Denver's struggles have largely centered on its offense's inability to do much of anything this season, but in recent weeks, its defensive strength is starting to show cracks, too.
Part of the theme did not change: The Broncos' last two losses again included a lack of production from the league's worst scoring offense. But instead of being able to trust their defense to get one more stop and another opportunity for Russell Wilson and Co. -- regardless of whether it was deserved -- the Broncos faltered on both sides of the ball, allowing Tennessee to overcome a 10-0 deficit in Week 10 and giving up a walk-off touchdown to the Raiders' Davante Adams on Sunday.
The latter score could be blamed on one player (second-year corner Patrick Surtain II), but this sport generally does not boil down to one play and one mistake made by an individual participant -- especially when Denver can point to its offense's mistakes in the final minute (e.g., Wilson throwing an incompletion instead of taking a sack to keep the clock moving) as a reason for its defeat. The recent development is startling, though, especially for a club that has always been able to trust its defense even as its offensive struggles to determine Denver's identity.
"We just need to finish games. It's that plain and simple," linebacker Josey Jewell said this week, via ESPN. "We do well in the first quarter, second quarter, third, and we just need to keep that throughout the fourth quarter. Stay consistent in this game, and we don't even need to bring it to overtime."
Surtain admitted this week Adams got the best of him on the 35-yard score, accurately informing reporters the superstar receiver beat him with a double move. His teammate, safety Justin Simmons, rightfully came to the corner's defense at the same time in which the unit is searching for answers to its new conundrum.
"I'm not trying to be rude or anything, but I know how it can be ... it's not his fault," Simmons said, again via ESPN. "This game is not on one guy, ever. There are 11 guys out there on the field, and we all have a responsibility, especially in overtime, to make a play, get off the field, and give our offense a chance to win the game -- that's first and foremost."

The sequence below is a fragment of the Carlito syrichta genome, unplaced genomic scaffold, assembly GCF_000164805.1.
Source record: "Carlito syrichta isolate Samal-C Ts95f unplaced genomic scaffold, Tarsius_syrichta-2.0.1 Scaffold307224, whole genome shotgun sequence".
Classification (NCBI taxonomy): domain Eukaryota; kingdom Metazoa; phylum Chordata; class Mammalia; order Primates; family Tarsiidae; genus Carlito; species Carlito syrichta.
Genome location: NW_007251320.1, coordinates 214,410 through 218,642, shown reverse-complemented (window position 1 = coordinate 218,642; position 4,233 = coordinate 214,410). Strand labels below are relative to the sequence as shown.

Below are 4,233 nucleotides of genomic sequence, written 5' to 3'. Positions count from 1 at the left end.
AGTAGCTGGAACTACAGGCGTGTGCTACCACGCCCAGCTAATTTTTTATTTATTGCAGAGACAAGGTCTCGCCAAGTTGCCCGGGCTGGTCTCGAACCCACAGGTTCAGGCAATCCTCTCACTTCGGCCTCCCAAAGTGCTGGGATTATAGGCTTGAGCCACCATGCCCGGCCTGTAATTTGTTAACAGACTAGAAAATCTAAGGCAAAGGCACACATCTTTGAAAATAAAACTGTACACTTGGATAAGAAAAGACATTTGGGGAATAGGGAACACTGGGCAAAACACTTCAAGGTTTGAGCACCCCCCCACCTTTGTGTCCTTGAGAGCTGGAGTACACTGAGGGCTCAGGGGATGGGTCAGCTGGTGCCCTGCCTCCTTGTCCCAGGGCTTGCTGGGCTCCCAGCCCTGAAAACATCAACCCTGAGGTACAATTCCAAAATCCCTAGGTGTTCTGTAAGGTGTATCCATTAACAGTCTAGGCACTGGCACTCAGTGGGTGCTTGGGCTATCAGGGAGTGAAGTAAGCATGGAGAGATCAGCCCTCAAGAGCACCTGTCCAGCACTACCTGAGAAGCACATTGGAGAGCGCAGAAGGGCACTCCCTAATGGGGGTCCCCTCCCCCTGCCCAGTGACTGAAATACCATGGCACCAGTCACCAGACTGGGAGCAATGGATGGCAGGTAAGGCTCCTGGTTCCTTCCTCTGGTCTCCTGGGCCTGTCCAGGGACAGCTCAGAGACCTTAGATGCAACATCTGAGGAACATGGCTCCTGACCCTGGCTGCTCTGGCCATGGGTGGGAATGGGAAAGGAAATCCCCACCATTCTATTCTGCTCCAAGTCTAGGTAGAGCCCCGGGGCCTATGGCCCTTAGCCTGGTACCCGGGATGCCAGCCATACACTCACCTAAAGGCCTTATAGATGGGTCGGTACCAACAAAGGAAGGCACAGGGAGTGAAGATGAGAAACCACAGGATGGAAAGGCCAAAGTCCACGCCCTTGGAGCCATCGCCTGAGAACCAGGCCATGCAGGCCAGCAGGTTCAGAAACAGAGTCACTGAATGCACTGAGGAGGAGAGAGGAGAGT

The problem, as noted above, is the offense has wasted most of those chances. Though each of Denver's three wins has required the offense to overcome a fourth-quarter deficit, the offense hasn't shown enough signs of life to inspire hope it'll have a chance in most of its games this season. A change in play-caller didn't help much, either, as Denver lost its first game with Klint Kubiak in charge of the play sheet.
Denver's house might be made of tin and plywood, but the Broncos could always trust the stability of their foundation: defense. With that now showing cracks, the sense of urgency is only heightened. Instead of slowly building toward something respectable, the Broncos appear to be taking steps backward.
The timing couldn't be worse. At 3-7, they essentially need to go on an unbelievable run to salvage this season. After showing signs of life in a win over Jacksonville in London, two straight losses have left Denver in an unenviable position, with both units being forced to answer questions about what's gone wrong.
"At the end of the day, it's just poor execution," Simmons said. "That's what I'm saying, everybody keeps talking about, defense this, defense that. You talk about ratings and all this other stuff that doesn't matter. What matters is how you execute when it matters most. Had the defense been able to get a stop in a two-minute situation and get a fourth down, stop offense on the field, we win the game, point blank, period."
They've only come away winners three times this season. They'll hope to make it a fourth time Sunday in Charlotte, but the Broncos will have to correct their many mistakes in order to avoid sinking deeper into their pit of disappointment.